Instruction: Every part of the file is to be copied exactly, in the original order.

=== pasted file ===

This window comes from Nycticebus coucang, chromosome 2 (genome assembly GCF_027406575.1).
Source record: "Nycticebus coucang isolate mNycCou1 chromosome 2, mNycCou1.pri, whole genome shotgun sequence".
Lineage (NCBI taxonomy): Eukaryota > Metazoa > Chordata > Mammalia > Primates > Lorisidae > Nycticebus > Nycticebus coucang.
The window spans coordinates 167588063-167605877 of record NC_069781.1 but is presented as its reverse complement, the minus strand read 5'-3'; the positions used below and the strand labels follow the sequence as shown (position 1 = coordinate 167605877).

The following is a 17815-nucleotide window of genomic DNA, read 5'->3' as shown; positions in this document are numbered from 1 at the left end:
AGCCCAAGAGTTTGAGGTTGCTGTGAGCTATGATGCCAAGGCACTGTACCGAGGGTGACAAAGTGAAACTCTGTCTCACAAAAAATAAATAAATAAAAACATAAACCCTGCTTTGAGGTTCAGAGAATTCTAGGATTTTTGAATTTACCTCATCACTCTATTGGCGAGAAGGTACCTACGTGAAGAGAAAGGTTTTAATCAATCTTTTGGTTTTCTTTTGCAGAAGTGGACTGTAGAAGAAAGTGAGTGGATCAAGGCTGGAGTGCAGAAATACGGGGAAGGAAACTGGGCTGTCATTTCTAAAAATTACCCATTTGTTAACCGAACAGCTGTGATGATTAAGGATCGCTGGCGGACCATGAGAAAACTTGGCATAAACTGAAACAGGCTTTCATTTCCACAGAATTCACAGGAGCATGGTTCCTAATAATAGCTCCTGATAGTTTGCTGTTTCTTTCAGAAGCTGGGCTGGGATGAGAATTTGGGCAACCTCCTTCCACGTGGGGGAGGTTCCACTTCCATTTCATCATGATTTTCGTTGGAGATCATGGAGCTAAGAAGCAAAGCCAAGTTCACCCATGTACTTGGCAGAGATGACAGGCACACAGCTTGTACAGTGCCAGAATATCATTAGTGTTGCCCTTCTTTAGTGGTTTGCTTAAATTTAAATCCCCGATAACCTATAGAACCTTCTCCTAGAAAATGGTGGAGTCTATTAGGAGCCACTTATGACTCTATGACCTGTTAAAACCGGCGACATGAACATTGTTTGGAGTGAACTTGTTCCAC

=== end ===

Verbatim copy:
This window comes from Nycticebus coucang, chromosome 2 (genome assembly GCF_027406575.1).
Source record: "Nycticebus coucang isolate mNycCou1 chromosome 2, mNycCou1.pri, whole genome shotgun sequence".
Lineage (NCBI taxonomy): Eukaryota > Metazoa > Chordata > Mammalia > Primates > Lorisidae > Nycticebus > Nycticebus coucang.
The window spans coordinates 167588063-167605877 of record NC_069781.1 but is presented as its reverse complement, the minus strand read 5'-3'; the positions used below and the strand labels follow the sequence as shown (position 1 = coordinate 167605877).

The following is a 17815-nucleotide window of genomic DNA, read 5'->3' as shown; positions in this document are numbered from 1 at the left end:
AGCCCAAGAGTTTGAGGTTGCTGTGAGCTATGATGCCAAGGCACTGTACCGAGGGTGACAAAGTGAAACTCTGTCTCACAAAAAATAAATAAATAAAAACATAAACCCTGCTTTGAGGTTCAGAGAATTCTAGGATTTTTGAATTTACCTCATCACTCTATTGGCGAGAAGGTACCTACGTGAAGAGAAAGGTTTTAATCAATCTTTTGGTTTTCTTTTGCAGAAGTGGACTGTAGAAGAAAGTGAGTGGATCAAGGCTGGAGTGCAGAAATACGGGGAAGGAAACTGGGCTGTCATTTCTAAAAATTACCCATTTGTTAACCGAACAGCTGTGATGATTAAGGATCGCTGGCGGACCATGAGAAAACTTGGCATAAACTGAAACAGGCTTTCATTTCCACAGAATTCACAGGAGCATGGTTCCTAATAATAGCTCCTGATAGTTTGCTGTTTCTTTCAGAAGCTGGGCTGGGATGAGAATTTGGGCAACCTCCTTCCACGTGGGGGAGGTTCCACTTCCATTTCATCATGATTTTCGTTGGAGATCATGGAGCTAAGAAGCAAAGCCAAGTTCACCCATGTACTTGGCAGAGATGACAGGCACACAGCTTGTACAGTGCCAGAATATCATTAGTGTTGCCCTTCTTTAGTGGTTTGCTTAAATTTAAATCCCCGATAACCTATAGAACCTTCTCCTAGAAAATGGTGGAGTCTATTAGGAGCCACTTATGACTCTATGACCTGTTAAAACCGGCGACATGAACATTGTTTGGAGTGAACTTGTTCCAC